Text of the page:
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How to Use (and Possibly Understand) Argentina's Black Market Money Exchange

by Eric Boole Nov 13, 2014

Travelers can either be driven crazy by the economic situation in Argentina or they can (like the locals) take advantage of it. The key is to befriend the magical dólar blue, Argentina’s underground currency market.

Most countries only have one exchange rate, yet the Argentine peso is special — it has two. Yeah, it’s weird. The peso exists in parallel forms, the official rate and the unofficial rate. The unofficial rate, or em>dólar blue, is the black market value. Every time you trade a dollar on the black market you receive way more in pesos than you would if you had traded dollars at the official rate.

“Ummmm, say what?”

Hang in there a bit, don’t freak out. When you first arrive, you can find an ATM and take pesos out at the official rate. In most countries, you wouldn’t think twice about the exchange rate that you’d be receiving in this situation, and maybe you even have a “travelers” debit or credit card that doesn’t charge fees on foreign transactions. However, if you just wait until arriving in downtown Buenos Aires to exchange your money, you could receive 70-90% more pesos in return.

“Example, por favor.”

As of October 2014, the official exchange rate is 8.45ARS : 1USD. So, for example, if a bottle of Malbec wine costs 32 pesos, using the official exchange rate — take out 32 pesos at an ATM, use dollars at the wine store (on occasion stores accept dollars), or use a credit card — that equates to US $3.79. Meanwhile, the dólar blue rate fetches 14.60ARS : 1USD. So, by using the dólar blue rate, this same bottle of Malbec costs you $2.19, or 42% less. By the end of your trip, this 73% difference could go a long way.

“Okay, this sounds shady.”

While it is technically illegal and “unofficial,” this not-so-clandestine currency market is a necessary evil in the Argentine economy and thousands of people every day do it.

The black market exists primarily because of a couple factors: most Argentines are prohibited from purchasing dollars at the official rate and the Argentine peso is notoriously unstable (see the frightnening historical data). Knowing the value of the peso could plummet overnight, completely wiping out their savings, Argentines don’t want to be stuck holding too many pesos. So they are compelled to seek out US dollars — one of the world’s most stable currencies — illegally on the black market for their savings.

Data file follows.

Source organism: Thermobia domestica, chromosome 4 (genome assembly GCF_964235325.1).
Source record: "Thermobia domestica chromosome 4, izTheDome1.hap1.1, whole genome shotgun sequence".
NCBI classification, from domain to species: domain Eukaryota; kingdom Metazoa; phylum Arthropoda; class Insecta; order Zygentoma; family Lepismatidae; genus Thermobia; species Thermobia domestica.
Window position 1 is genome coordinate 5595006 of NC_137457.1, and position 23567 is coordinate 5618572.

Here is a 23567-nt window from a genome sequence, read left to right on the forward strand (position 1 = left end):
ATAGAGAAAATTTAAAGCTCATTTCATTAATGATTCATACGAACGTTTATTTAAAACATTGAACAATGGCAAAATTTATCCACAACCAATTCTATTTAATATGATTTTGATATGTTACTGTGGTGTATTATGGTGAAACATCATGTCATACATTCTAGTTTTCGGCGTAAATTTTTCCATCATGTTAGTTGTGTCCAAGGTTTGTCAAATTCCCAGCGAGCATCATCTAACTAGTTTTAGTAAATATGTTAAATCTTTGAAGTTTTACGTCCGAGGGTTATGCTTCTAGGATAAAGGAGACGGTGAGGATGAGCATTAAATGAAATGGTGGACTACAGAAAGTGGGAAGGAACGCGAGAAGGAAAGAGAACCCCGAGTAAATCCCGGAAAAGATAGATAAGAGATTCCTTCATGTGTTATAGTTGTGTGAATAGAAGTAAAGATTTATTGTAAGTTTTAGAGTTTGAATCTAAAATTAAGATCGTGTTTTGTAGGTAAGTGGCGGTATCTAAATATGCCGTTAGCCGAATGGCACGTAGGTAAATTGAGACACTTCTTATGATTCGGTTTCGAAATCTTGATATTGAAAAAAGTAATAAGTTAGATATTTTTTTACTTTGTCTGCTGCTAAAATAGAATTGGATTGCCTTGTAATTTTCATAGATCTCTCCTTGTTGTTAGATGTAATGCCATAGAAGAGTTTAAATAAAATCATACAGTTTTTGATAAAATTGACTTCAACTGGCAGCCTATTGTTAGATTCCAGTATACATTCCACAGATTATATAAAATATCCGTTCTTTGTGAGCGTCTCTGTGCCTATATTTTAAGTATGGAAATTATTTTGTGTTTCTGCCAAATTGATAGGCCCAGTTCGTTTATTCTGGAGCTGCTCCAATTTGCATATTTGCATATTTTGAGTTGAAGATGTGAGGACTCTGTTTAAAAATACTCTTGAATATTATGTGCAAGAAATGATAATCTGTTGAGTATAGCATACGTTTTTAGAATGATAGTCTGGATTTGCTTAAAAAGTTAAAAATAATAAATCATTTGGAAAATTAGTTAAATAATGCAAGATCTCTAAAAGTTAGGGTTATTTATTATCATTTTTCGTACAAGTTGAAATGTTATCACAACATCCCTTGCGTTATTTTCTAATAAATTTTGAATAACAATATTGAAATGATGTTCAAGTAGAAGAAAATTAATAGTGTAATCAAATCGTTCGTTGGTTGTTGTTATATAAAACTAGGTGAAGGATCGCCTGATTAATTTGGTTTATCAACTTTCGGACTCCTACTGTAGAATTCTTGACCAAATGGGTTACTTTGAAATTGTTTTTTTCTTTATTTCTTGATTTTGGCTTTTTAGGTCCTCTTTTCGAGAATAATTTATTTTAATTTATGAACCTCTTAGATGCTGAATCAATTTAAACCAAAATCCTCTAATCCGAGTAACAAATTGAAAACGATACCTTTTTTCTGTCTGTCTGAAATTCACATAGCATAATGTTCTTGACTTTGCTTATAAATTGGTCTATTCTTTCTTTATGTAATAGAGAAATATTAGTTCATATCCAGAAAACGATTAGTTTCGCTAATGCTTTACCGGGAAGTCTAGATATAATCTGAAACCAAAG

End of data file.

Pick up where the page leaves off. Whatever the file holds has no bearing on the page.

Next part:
So don’t worry, it is safe and nothing will happen to you. The local newspapers Ambito and Cronista even publish the dólar blue rate every day. That said, Argentina’s president, Cristina Fernandez de Kirchner, has pledged to crack down on the dólar blue and her government’s early efforts — aimed at traders and brokerage houses, not buyers — have weakened the black-market currency.

“Fine, I’m in. Where do I find these elusive traders?”

Black market currency dealers operate out of cuevas (“caves”) — physical exchange centers often labeled as a jewelry or gold exchange shop — or arbolitos (“branches”) — individuals on the street who will take you inside a nearby, nondescript store to make the exchange. If you are traveling in Buenos Aires, it’s impossible to walk down Florida Street, located in the main commercial area of Recoleta, without hearing the familiar ring of “Cambio! Cambio!” from currency traders.

You can find similar neighborhoods in other Argentine cities as well, if you ask around. Just don’t expect to receive as favorable of a blue rate as you will in Buenos Aires.